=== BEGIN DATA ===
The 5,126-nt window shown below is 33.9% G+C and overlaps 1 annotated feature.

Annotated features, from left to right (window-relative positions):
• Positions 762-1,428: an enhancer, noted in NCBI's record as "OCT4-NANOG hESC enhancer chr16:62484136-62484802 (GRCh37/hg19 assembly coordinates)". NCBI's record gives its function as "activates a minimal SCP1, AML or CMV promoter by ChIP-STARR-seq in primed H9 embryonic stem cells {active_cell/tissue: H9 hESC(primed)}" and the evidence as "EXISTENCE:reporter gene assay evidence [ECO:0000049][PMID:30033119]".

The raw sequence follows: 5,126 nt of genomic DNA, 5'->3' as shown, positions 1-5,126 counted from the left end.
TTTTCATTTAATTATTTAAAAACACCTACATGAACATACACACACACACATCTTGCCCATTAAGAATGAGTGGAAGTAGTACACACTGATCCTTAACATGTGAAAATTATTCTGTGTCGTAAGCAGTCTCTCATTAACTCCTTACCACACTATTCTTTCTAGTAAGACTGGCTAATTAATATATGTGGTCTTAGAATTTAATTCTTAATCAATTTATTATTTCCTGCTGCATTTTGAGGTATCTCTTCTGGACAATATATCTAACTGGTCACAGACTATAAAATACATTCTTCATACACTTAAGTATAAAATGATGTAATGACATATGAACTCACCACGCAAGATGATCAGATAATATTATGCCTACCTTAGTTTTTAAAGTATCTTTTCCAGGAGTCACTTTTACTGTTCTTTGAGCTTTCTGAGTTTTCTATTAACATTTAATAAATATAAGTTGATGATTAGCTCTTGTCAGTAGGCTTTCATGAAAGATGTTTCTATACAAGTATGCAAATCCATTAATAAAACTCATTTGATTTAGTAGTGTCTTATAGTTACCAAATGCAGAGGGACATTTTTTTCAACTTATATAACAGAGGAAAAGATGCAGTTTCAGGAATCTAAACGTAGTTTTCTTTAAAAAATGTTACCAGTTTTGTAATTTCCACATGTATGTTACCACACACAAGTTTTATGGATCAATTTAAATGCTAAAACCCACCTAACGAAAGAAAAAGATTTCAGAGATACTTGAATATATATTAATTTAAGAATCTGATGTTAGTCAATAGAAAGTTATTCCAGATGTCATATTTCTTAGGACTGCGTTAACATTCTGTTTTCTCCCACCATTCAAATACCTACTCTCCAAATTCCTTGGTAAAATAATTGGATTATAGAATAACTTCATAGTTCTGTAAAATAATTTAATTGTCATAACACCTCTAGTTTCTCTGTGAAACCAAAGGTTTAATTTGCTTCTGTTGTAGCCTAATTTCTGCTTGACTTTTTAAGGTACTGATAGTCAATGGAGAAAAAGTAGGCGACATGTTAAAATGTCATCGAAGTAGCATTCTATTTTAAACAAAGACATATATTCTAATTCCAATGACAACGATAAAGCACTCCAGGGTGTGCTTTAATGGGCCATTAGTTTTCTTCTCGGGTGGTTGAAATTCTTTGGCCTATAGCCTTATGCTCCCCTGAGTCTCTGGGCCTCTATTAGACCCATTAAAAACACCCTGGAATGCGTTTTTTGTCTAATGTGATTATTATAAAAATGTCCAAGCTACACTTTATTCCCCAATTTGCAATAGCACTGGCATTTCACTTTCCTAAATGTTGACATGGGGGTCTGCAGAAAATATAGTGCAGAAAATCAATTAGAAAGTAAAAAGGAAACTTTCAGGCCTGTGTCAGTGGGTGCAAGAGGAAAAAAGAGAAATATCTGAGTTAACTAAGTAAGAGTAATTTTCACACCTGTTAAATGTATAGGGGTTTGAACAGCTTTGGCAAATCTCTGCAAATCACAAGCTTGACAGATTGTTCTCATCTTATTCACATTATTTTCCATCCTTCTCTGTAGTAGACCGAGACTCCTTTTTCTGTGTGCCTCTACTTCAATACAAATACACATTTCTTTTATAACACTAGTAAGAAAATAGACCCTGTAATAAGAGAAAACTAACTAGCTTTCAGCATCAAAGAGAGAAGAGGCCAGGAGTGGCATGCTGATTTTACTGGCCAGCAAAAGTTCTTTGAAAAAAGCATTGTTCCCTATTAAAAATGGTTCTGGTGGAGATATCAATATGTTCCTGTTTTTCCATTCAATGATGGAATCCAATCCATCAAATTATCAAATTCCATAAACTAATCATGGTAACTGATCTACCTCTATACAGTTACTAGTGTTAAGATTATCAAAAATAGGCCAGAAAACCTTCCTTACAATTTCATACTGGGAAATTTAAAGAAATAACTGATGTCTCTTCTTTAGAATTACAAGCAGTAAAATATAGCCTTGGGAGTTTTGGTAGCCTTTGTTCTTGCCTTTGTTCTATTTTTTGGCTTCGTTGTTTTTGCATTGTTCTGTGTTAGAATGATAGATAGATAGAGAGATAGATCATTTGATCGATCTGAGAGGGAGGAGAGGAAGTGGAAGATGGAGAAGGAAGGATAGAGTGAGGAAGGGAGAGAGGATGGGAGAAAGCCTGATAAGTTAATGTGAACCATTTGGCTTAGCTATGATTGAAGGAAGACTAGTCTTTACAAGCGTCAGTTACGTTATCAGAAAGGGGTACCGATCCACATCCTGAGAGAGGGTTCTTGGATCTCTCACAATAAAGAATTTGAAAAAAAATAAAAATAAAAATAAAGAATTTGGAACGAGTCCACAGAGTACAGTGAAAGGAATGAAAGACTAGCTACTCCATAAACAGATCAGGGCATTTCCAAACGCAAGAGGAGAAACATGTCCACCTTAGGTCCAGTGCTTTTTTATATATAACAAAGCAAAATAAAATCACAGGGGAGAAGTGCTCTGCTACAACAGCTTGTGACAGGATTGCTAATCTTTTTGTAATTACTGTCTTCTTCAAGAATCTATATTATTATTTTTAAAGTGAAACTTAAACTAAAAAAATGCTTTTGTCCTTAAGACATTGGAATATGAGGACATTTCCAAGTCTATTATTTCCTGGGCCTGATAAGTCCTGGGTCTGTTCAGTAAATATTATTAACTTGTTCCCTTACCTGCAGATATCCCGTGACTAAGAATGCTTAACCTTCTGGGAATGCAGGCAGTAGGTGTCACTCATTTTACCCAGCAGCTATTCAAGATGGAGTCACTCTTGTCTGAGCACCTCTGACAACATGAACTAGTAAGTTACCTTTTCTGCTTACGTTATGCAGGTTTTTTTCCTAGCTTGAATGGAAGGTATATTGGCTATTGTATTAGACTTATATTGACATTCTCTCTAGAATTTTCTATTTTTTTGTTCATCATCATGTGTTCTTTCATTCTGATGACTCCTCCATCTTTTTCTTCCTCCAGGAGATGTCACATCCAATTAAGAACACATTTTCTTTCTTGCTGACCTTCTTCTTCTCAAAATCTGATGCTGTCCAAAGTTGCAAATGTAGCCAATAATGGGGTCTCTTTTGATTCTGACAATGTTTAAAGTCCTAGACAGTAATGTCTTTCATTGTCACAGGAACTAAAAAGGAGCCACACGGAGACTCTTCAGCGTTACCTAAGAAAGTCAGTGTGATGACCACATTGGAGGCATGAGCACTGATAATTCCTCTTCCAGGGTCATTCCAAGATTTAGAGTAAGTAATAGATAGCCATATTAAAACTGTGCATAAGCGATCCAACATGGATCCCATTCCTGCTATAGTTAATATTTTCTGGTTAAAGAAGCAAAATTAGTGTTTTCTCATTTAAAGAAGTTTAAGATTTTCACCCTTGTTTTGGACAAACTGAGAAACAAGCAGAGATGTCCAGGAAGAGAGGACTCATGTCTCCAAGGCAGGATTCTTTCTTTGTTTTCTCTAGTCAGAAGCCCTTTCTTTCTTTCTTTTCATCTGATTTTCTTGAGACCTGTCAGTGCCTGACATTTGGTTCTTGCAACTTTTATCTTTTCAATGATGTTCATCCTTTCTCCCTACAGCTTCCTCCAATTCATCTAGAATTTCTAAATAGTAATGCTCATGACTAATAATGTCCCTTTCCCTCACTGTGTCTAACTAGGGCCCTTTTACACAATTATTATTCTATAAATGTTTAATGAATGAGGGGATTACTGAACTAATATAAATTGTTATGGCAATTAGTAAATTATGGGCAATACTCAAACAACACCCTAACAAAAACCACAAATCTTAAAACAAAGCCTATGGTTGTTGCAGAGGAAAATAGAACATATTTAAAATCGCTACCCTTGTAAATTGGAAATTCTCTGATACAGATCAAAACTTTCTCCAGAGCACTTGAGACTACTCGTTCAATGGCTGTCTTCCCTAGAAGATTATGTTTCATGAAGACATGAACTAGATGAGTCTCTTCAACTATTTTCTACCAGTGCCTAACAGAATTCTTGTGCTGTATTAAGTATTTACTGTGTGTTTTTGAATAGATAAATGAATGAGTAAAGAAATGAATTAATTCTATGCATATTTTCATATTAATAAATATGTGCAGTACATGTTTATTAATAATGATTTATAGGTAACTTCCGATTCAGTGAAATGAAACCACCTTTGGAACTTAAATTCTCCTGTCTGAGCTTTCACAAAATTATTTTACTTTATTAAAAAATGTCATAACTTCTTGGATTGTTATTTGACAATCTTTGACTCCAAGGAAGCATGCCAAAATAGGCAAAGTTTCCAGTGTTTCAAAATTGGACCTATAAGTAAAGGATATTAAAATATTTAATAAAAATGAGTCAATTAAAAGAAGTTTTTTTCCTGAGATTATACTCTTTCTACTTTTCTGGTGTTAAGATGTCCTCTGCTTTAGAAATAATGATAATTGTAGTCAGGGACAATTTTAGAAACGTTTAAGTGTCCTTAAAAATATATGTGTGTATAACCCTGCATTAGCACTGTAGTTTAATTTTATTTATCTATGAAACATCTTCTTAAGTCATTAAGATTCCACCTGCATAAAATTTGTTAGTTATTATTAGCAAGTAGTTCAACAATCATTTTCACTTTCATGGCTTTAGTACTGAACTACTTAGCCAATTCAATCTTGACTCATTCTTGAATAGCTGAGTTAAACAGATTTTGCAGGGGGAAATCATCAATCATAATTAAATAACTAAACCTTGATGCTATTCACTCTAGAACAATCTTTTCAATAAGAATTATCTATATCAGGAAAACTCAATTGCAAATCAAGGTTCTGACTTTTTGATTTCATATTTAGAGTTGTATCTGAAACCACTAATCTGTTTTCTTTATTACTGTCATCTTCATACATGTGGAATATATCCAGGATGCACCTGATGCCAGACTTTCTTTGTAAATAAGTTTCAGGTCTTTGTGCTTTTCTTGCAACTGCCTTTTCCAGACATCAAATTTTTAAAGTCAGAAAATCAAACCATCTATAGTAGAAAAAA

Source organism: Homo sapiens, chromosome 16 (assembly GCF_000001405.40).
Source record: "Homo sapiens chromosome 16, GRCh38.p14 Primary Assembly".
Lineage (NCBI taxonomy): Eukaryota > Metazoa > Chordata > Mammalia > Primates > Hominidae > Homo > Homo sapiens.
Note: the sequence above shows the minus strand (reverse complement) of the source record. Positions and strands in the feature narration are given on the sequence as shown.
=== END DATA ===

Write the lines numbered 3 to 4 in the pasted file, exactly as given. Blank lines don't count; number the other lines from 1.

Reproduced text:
• Positions 762-1,428: an enhancer, noted in NCBI's record as "OCT4-NANOG hESC enhancer chr16:62484136-62484802 (GRCh37/hg19 assembly coordinates)". NCBI's record gives its function as "activates a minimal SCP1, AML or CMV promoter by ChIP-STARR-seq in primed H9 embryonic stem cells {active_cell/tissue: H9 hESC(primed)}" and the evidence as "EXISTENCE:reporter gene assay evidence [ECO:0000049][PMID:30033119]".

The raw sequence follows: 5,126 nt of genomic DNA, 5'->3' as shown, positions 1-5,126 counted from the left end.